Reporters: Use the Muck Rack bookmarklet to see who shared your news story

Oct 30, 2018 in Investigative Journalism

Social sharing is becoming an ever-more-important web metric, complementing the old gauge of page views and unique visitors.

Social shares help journalists assess their work and can also serve as evidence of their success to their editors and potential employers.

They're also a way to show the public what is popular on a site. The New York Times, for example, recently added a “Most Tweeted” items under its “most popular” section.

Muck Rack, a social network for journalists, recently launched a tool that allows you to immediately see who is sharing your link by adding a bookmark to your browser. This is a useful tool for all journalists, but especially for those whose work is published on sites that don’t provide these kind of instant share numbers.

By having this tool in your browser on your computer or mobile device you can immediately enter the URL of an article and get results from LinkedIn, Google Plus, Twitter and Facebook. The search results will also show you how many journalists shared your link, and allows you to easily incorporate the URL to your Muck Rack work portfolio. Muck Rack plans to add additional social networks to the tool in the near future.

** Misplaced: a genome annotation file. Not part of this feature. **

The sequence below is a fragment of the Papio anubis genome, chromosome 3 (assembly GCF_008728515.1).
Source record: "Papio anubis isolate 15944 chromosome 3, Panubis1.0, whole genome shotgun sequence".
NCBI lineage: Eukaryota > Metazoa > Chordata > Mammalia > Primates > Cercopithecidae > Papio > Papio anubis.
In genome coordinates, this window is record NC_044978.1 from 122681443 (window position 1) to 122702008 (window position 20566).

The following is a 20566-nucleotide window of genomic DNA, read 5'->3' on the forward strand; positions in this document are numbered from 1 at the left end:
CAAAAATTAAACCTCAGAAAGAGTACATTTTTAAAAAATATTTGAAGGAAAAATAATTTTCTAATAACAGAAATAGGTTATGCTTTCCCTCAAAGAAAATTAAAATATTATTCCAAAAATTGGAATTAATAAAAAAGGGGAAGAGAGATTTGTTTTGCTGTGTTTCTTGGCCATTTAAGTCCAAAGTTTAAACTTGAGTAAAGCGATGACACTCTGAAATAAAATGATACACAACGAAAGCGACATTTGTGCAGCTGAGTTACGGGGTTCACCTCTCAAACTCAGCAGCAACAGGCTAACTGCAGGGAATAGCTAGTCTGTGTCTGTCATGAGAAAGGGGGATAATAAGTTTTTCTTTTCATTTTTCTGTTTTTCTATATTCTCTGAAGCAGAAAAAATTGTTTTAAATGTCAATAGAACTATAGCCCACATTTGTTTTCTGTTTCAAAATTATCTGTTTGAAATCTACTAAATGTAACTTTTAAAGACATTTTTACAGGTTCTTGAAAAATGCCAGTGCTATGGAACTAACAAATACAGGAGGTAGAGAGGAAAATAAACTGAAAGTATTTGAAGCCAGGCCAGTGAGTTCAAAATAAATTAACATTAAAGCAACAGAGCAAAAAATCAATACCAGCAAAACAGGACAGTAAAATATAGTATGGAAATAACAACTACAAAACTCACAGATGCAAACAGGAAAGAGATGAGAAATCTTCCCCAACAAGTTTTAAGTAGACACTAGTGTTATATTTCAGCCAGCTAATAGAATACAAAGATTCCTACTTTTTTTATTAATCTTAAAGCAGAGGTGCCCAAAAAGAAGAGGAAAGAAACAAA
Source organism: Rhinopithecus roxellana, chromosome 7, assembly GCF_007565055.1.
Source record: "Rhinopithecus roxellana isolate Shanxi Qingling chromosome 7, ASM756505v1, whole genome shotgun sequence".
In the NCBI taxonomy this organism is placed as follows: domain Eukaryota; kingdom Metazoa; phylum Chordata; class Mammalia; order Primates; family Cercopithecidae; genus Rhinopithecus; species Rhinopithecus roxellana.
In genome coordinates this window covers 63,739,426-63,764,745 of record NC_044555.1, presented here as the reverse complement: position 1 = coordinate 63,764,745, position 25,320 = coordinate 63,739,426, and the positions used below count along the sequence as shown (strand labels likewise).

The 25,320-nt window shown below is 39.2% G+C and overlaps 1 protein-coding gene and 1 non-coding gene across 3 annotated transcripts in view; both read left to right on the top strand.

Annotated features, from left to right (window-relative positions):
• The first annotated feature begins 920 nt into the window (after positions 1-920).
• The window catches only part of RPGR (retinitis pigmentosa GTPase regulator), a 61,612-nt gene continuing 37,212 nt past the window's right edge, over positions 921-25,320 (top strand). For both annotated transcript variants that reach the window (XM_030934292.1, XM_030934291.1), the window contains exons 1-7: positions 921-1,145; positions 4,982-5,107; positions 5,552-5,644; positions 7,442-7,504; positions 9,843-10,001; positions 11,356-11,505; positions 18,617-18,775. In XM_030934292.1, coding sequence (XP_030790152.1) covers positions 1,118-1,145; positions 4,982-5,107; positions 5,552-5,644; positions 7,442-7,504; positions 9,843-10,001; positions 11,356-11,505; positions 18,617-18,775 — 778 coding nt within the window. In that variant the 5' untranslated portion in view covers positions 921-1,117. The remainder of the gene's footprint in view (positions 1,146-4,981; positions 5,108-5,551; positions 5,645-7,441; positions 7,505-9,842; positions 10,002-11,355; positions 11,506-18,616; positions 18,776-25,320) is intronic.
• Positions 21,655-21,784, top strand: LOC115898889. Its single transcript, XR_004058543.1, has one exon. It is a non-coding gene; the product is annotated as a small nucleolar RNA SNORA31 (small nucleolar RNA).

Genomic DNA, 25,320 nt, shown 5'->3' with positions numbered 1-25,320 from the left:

Although the tool itself is free, it has some limitations for non-paying customers. For example, only premium users can see the name of journalists who shared their content, which would deprive non-paying customers from following up with journalists who are interested in their work.

This new bookmark was an extension of Muck Rack's, which became “tremendously popular, with thousands of journalists,” according to Gregory Galant, CEO of Muck Rack.

“We wanted to take this one step further and allow people to view the shares with only one click, so we built the Muck Rack Bookmarklet, which can be installed for free in seconds,” Galant told IJNet.

The tool was built using a mix of coding languages including Javascript, Python, Django and HTML, among others.

"Knowledge is power," said Galant, who believes journalists need this tool. “We're already seeing writers use social share numbers to land new jobs, raises and promotions."

The tool is also being used for reporting. “For example, if you're writing about a viral video you can use Muck Rack to find out how many times it's been shared,” he pointed out.

While the tool is only available in English, Galant said they plan to make it usable in other languages soon.

Click here to download Muck Rack's “Who shared my link?” browser tool.

Natasha Tynes is a bilingual digital journalist based in Washington, D.C. You can read her thoughts on journalism, digital media and the Middle East on her website, follow her on Twitter or email her at ntynes (at)

Image CC-licensed on Flickr via ejorpin.